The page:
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Cremona
Birthplace of Agostino Aglio

In November  2007, we stopped in Cremona, in Northern Italy on our way between Venice and Florence. This was in part to retrace the steps of Lionel and Cecily Dibdin in 1933 and in part to explore the birthplace of Agostino Aglio and find out what we could about his life. Sadly they never returned.

We had a friendly reception in the museum and  it was stated that there was a road named after Aglio, but were exactly to find it was unknown.

After a long search, early in the morning,  through many cafes and breadshops it was suggested that the road was somewhere near the cemetery and so on arriving there while there was a large parade outside the main entrance. The police were helpful and somebody instructed us to via Agostino Aglio. 

It has been uncanny that one should be searching for information about an ancestor on what we call All Souls Day but what the Italians call Festivita dei Defuncta, a day on which they remember there relatives.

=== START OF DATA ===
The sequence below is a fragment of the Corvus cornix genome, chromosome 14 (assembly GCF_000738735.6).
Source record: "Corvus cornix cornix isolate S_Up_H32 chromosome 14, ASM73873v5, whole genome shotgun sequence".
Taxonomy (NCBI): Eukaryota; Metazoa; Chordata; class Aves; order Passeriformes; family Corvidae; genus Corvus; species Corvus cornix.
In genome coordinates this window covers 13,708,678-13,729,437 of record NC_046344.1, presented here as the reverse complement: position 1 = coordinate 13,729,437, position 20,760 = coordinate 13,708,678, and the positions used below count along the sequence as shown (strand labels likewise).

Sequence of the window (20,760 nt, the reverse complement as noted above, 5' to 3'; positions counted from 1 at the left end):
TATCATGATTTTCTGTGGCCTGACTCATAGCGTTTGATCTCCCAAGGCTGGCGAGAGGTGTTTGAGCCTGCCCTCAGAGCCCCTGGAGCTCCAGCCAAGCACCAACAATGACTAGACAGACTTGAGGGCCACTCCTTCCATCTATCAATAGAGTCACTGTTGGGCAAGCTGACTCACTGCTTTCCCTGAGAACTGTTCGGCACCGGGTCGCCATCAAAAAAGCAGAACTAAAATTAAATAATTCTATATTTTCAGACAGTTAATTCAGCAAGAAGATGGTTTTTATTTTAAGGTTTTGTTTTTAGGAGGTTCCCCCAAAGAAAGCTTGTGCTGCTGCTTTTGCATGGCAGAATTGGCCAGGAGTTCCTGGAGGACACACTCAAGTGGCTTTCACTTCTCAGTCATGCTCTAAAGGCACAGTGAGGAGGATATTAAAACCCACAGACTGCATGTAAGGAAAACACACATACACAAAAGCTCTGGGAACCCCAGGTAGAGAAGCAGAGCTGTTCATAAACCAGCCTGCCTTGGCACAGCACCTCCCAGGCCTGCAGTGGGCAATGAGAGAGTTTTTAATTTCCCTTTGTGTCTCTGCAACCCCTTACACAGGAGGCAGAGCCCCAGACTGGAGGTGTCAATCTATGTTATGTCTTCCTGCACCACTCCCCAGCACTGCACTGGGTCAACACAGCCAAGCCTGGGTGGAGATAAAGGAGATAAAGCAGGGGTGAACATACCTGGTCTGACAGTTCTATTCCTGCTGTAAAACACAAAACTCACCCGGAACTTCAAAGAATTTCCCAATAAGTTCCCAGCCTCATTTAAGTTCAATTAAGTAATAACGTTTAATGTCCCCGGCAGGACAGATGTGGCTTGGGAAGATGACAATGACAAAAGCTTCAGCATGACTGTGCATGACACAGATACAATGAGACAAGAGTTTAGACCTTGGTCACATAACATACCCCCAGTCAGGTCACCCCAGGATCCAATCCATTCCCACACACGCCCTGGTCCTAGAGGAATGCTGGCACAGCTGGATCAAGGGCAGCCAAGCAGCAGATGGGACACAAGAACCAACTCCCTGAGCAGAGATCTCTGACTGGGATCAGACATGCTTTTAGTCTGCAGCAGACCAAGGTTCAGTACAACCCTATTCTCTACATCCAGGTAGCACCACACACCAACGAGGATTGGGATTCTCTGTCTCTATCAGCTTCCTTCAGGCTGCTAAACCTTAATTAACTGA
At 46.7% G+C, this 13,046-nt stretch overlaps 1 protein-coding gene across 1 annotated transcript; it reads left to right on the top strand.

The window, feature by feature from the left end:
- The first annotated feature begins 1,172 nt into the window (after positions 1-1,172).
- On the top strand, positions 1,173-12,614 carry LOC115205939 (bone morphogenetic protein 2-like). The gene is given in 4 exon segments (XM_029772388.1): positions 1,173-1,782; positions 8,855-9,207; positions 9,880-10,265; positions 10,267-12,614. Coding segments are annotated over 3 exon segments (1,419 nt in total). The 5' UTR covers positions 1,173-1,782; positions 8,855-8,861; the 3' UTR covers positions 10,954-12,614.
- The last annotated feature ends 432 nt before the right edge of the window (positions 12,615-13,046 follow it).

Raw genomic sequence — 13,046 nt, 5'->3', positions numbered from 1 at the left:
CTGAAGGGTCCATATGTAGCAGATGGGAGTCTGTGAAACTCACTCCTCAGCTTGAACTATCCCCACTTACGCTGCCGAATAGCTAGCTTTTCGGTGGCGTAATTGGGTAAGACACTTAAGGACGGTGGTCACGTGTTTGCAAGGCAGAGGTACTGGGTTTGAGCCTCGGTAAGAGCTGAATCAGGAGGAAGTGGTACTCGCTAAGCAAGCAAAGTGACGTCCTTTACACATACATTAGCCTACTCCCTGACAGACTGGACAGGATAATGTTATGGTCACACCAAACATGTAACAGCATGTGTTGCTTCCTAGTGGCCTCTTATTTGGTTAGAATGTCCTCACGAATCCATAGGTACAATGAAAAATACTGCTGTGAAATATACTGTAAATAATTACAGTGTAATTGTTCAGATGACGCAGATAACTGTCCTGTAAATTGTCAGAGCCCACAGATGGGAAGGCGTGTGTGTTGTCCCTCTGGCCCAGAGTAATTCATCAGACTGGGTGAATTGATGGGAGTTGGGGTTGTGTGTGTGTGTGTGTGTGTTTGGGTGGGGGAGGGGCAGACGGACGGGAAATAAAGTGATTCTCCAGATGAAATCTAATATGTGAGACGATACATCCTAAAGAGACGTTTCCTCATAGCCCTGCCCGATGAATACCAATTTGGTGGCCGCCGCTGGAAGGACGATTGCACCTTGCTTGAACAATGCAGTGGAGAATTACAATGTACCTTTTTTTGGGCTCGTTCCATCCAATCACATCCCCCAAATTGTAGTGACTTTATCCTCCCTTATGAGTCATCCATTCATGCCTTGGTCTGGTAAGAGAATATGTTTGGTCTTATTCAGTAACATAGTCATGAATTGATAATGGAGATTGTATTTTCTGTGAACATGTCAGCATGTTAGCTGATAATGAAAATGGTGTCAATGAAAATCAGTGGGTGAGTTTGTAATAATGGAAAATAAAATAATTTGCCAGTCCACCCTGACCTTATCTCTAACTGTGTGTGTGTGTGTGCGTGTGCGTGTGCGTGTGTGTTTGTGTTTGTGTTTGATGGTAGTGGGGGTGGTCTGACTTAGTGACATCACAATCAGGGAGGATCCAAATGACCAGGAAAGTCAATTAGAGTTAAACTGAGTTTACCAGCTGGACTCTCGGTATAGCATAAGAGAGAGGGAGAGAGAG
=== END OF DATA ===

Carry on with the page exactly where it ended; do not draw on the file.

The Cemetery in Cremona

The offices of the cemetery were open and office staff  busily helping people find graves and information about their relatives.  The response to a request regarding Aglio was for someone to have faxed for me from the archive office, a page giving, in Italian, a short biography from a book ABECEDARIO BIOGRAFICO DEI PITTORI .....by Giuseppe Grasselli    (Alphabetic Biography of Painters, Sculptors and Architects from Cremona 1827 by Giuseppe Grasselli) 

This encouraged further research and much of the information about Agostino Aglio and his family has been found amongst readily available archives.            

The town is relatively understated compared with the likes of Verona, Venice and Florence but for this reason it seemed a very pleasant stopping place with more to it than meets the eye at first sight. The centre of the town has a magnificent Duomo, overlooking a spacious square, a museum and a very well organized cemetery.

Around the Central Market Place

The town takes a pride in it history and relises the fact that Stradivari the famous violin maker came from the the town.

The Aforementioned book by Grasselli is about 300 pages long and contains hundreds of names.